We've all seen commercials where a cash-strapped person in dire need of money for bills, bail or some other emergency calls a friend or family member for a quick financial infusion. Typically, a loving but exasperated parental figure drives down to the closest bank or money transfer service and arranges for a money order to be sent to their down-and-out loved one. Cue happy smiles all around as everyone -- including the bill collectors -- gets the financial assistance they're looking for. Thanks to the World Wide Web and some enterprising services, however, it's no longer necessary to leave the house when granting someone a financial windfall. Money orders are now available online, although they're a bit different from the ones you purchase in person.
Regular money orders can be bought at your local grocery store, bank or post office. There are some limitations to paper money orders, but they're easily worked around. For example, the amount can't exceed $1,000, but you can buy more than one at a time. So, if you need to send $5,000, just purchase five money orders worth a grand apiece. The United States Postal Service charges $1.50 per order if going to a customer in the U.S.; those being sent internationally cost $3.85 per $700 [source: Bank of America].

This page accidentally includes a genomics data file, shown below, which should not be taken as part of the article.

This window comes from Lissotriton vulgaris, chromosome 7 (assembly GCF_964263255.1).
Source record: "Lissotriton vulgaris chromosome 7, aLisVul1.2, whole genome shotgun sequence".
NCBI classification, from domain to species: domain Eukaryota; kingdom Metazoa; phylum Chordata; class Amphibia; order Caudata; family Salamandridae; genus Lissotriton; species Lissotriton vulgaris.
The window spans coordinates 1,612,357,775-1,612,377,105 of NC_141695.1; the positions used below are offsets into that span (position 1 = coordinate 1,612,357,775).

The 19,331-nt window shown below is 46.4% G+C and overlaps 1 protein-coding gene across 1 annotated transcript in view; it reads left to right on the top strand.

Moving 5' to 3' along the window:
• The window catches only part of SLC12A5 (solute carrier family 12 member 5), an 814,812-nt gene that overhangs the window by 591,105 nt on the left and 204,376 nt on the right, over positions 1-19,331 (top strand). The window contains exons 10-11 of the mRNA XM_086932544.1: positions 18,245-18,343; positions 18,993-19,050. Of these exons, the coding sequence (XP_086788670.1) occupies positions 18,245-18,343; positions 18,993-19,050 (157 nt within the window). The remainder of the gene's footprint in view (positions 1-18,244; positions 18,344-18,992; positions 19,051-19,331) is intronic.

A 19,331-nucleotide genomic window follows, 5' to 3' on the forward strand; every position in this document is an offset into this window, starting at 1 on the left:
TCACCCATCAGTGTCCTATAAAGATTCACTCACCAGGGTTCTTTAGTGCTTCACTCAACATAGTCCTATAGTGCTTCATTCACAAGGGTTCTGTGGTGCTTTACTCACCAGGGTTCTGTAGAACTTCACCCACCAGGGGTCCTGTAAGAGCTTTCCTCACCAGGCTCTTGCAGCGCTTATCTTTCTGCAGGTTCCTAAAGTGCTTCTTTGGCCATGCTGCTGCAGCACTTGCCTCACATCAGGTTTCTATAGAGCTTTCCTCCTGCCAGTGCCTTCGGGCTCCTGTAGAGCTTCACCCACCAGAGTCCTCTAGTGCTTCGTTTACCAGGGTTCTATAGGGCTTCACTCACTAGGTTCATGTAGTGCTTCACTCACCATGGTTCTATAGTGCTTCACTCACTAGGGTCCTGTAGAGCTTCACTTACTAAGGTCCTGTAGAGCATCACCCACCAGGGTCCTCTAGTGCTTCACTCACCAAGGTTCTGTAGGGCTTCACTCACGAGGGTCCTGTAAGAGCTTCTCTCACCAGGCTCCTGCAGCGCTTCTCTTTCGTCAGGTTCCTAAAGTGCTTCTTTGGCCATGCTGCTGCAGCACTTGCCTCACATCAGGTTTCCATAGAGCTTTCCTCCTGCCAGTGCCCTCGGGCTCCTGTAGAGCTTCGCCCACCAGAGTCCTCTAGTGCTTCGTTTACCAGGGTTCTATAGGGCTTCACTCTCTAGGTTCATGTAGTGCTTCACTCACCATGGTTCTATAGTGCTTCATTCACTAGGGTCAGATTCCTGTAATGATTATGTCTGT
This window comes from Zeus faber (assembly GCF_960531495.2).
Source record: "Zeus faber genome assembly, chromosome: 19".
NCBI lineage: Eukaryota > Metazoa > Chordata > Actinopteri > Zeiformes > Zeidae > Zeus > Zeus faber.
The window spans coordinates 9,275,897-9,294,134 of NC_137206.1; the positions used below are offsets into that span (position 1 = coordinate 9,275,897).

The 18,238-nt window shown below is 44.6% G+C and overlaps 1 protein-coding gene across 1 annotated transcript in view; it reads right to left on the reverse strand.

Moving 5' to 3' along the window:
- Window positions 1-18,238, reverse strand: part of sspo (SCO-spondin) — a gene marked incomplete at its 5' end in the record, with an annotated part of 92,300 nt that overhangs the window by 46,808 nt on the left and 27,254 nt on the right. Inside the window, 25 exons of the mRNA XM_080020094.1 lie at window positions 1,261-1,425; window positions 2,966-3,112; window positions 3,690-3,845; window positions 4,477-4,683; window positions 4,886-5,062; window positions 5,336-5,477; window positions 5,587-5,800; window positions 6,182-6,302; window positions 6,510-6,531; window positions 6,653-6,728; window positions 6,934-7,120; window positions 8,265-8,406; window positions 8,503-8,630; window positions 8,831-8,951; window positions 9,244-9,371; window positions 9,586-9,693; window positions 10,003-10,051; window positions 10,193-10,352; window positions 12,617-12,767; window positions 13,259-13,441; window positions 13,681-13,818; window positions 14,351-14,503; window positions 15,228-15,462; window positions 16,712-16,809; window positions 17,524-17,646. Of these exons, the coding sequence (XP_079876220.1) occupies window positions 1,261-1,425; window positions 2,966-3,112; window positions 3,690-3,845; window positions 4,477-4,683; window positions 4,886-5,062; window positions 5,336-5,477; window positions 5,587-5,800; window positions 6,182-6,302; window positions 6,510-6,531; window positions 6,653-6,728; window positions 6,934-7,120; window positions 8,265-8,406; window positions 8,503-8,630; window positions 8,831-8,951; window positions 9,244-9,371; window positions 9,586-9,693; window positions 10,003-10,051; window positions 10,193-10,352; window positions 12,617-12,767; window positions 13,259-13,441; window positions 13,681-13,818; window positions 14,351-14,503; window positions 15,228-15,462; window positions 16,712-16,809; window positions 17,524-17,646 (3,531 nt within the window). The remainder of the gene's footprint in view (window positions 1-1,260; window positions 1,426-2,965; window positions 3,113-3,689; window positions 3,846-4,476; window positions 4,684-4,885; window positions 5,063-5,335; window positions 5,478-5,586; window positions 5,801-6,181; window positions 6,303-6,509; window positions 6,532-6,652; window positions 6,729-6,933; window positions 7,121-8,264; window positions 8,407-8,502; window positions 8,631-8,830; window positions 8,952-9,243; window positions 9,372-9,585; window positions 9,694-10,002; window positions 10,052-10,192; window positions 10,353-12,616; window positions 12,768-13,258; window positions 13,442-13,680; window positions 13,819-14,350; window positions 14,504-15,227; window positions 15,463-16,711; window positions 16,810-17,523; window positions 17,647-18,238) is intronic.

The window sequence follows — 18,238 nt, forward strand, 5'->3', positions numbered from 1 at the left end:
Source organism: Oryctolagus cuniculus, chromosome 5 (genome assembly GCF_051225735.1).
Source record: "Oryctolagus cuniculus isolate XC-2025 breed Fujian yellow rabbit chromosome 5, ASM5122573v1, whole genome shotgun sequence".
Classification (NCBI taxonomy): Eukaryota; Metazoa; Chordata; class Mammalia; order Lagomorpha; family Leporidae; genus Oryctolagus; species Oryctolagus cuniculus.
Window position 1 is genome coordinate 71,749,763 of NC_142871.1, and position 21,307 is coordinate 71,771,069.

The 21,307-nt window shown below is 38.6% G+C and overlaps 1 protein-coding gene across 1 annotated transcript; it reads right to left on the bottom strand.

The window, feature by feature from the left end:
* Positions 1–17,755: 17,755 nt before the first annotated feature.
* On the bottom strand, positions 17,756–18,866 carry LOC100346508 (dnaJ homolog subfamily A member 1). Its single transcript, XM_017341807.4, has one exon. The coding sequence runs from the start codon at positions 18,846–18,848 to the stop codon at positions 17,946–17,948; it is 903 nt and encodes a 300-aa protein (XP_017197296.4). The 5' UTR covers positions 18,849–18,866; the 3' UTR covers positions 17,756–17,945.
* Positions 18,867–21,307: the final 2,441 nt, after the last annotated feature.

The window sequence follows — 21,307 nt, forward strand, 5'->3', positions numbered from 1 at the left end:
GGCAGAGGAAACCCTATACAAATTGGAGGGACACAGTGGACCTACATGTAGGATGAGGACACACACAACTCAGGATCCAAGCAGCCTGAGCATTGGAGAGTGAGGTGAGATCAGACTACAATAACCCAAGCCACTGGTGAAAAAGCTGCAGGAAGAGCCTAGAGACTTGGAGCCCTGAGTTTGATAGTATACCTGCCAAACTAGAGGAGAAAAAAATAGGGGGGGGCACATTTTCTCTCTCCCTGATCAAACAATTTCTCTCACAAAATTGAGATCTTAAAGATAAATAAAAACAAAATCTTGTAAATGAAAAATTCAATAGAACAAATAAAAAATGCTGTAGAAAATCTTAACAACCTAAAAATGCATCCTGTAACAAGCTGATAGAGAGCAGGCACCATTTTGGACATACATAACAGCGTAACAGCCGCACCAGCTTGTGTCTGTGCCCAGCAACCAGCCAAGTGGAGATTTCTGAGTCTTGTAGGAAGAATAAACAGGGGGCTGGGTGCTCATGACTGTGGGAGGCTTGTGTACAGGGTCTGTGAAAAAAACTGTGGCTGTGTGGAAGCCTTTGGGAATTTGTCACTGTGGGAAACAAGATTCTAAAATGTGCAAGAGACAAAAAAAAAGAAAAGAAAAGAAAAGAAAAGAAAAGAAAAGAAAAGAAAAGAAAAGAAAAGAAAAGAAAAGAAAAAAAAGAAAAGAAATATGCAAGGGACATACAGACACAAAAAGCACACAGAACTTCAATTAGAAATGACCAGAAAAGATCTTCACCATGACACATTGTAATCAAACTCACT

The ability to send a money order online is still a relatively new development, and most major banks and financial institutions don't yet to offer the service. There are a few companies, however, that will allow you to use the Internet to purchase money orders.
Keep reading to find out about what you can expect from a typical online money order.